Regarding the LP post: I so hate how sociologists tend to write. I am confident MB is making some good points, but irritation at the language used to make them detracts from the effect too much for me.

  9. Posted October 21, 2010 at 9:59 pm | Permalink

    While I agree with PC over at LP that ‘use the dictionary’ is very good advice when it comes to sociology-speak (as it is for legal and scientific jargon), I know from my literature studies that much of the complex language therein is a cover for mediocre thinking.

    Once, as an experiment, I handed in an assignment on Derrida using the ‘expected’ language. I also wrote the same paper again using what I considered to be ‘plain English’. After I was sure of my high distinction, I gave the plain English paper to the lecturer and asked him to review it. He gave it back the following week and was honest enough to tell me that it, too, would have received a high distinction. He then pointed out the following:

    1. I was the best student in the year.

    2. A degree in classics and literature does not confer the ability to write lucidly. It helps to facilitate that ability, but it is not possible to make a silk purse out of a sow’s ear.

    To this day I am grateful for his willingness to acknowledge the differential distribution of talent. There are very few specialists in any discipline who can write lucidly about their speciality without ‘dumbing down’. Tim Harford can do it in economics. Lord Denning could do it in law. Richard Dawkins can do it in evolutionary biology. Mary Lefkowitz can do it in classics. But it is a rare skill, one to be treasured.

  10. PAUL WALTER
    Posted October 21, 2010 at 10:22 pm | Permalink

    Had no idea this thread had taken off.
    What a hard bitten bastard you are, Lorenzo.

  11. PAUL WALTER
    Posted October 21, 2010 at 10:25 pm | Permalink

    Whoops, not meant in anything but humour. Now back to rest…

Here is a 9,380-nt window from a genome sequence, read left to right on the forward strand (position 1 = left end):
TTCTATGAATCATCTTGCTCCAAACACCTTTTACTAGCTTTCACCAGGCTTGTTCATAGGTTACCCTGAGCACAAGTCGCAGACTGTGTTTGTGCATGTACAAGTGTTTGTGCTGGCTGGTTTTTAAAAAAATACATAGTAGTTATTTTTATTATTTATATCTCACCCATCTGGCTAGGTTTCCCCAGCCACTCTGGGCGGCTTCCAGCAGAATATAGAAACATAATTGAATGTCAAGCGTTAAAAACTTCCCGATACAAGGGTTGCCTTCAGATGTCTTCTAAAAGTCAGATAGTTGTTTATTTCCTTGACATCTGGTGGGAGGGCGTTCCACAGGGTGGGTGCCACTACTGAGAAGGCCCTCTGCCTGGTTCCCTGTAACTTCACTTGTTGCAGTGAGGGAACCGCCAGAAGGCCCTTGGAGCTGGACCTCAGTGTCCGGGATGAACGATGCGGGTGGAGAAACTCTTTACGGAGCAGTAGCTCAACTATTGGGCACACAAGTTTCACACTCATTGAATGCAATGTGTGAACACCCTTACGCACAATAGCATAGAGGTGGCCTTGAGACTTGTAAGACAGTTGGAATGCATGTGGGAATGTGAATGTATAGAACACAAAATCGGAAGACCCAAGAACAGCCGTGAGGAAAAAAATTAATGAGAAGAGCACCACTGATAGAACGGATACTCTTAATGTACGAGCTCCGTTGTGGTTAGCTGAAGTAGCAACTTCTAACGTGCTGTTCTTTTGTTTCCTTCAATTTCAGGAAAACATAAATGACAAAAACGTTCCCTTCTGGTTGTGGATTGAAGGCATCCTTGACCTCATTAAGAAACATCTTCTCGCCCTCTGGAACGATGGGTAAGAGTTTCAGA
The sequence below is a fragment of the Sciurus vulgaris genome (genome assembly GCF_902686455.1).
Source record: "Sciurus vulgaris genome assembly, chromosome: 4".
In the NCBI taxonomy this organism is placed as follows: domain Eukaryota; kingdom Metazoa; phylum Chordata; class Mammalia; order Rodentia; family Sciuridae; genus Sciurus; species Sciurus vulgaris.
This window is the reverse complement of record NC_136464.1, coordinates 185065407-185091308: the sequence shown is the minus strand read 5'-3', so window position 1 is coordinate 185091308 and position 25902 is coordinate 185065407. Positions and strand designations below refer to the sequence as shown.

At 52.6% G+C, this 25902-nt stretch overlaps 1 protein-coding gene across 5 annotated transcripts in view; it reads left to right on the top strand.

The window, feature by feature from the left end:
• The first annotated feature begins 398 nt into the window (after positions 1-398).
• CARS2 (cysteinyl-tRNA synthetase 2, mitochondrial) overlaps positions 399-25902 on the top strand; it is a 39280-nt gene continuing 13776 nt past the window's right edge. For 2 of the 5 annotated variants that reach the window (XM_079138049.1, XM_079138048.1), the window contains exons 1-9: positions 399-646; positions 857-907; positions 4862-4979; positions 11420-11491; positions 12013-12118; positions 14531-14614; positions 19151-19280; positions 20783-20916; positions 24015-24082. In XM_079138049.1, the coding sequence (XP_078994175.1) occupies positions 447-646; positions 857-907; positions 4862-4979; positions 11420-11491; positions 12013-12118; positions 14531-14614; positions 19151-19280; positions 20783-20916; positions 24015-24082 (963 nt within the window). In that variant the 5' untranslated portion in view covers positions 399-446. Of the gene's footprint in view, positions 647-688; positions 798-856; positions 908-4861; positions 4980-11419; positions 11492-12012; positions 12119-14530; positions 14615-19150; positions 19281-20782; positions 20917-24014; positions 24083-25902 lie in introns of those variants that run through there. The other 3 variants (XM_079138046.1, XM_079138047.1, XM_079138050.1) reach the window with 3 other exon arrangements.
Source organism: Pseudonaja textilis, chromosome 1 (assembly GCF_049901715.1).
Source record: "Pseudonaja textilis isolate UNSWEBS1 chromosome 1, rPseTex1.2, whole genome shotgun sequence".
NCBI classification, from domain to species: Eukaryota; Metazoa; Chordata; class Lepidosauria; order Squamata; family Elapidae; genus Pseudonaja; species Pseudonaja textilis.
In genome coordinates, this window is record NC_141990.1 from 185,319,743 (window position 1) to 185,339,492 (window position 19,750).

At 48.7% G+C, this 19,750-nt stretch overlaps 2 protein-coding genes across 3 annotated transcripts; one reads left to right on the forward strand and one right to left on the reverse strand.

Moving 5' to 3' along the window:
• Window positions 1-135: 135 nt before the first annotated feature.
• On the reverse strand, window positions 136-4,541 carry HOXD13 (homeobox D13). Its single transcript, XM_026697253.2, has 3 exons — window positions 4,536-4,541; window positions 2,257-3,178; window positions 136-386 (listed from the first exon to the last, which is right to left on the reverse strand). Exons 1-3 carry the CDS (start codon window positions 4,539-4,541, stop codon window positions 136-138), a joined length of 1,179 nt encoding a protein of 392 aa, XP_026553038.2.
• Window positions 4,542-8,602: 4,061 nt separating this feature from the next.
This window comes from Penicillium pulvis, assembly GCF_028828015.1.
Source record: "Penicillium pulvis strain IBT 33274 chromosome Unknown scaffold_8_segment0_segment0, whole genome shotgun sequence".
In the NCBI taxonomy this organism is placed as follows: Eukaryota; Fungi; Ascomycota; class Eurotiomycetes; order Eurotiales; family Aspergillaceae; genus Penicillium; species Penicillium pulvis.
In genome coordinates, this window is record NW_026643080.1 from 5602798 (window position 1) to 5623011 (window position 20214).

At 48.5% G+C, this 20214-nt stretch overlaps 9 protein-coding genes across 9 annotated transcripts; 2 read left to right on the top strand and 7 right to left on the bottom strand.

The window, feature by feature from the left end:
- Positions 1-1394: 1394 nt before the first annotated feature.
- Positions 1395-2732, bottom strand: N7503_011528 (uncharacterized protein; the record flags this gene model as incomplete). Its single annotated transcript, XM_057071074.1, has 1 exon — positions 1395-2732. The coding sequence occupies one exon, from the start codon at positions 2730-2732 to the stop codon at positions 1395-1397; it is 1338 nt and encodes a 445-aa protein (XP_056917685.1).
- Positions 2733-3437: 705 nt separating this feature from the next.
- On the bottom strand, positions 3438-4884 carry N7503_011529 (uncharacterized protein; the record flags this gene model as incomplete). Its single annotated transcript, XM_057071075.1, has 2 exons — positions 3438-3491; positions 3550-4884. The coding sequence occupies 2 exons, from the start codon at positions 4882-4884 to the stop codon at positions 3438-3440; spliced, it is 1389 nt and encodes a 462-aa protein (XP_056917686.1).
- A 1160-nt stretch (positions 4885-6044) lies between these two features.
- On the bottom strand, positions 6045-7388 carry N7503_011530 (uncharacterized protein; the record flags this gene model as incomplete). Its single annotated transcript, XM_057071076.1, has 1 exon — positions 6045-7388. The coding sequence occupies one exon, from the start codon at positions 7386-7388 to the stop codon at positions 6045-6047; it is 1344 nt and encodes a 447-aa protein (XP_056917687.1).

12. Patrick
    Posted October 22, 2010 at 4:11 am | Permalink

    Dumbing it down Lord Denning style is a bit different – he dumbed it down by getting it wrong, basically. He got lucky that he was in the right place at the right time to do so (although a few hundred years earlier would have worked out ok too).

    Anyhoo, if you can dumb down complex legal ideas and communicate it lucidly in plain english then I know a rewarding and lucrative career for you!

  13. Posted October 22, 2010 at 3:59 pm | Permalink

    [email protected] Don’t worry, I took it in as humour even before I read your @60 🙂

    I am not quite sure what I was being quite so hard-bitten about? Irritation at modes of expression? (I will also admit to having read rather too much truly crap sociology: which does not help, but, in my defense, I was not accusing Mark B of writing crap in content, merely being finding his mode of expression irritating.)

  14. Peter Patton
    Posted October 22, 2010 at 6:54 pm | Permalink

    SL

    While I agree with PC over at LP that ‘use the dictionary’ is very good advice when it comes to sociology-speak (as it is for legal and scientific jargon), I know from my literature studies that much of the complex language therein is a cover for mediocre thinking.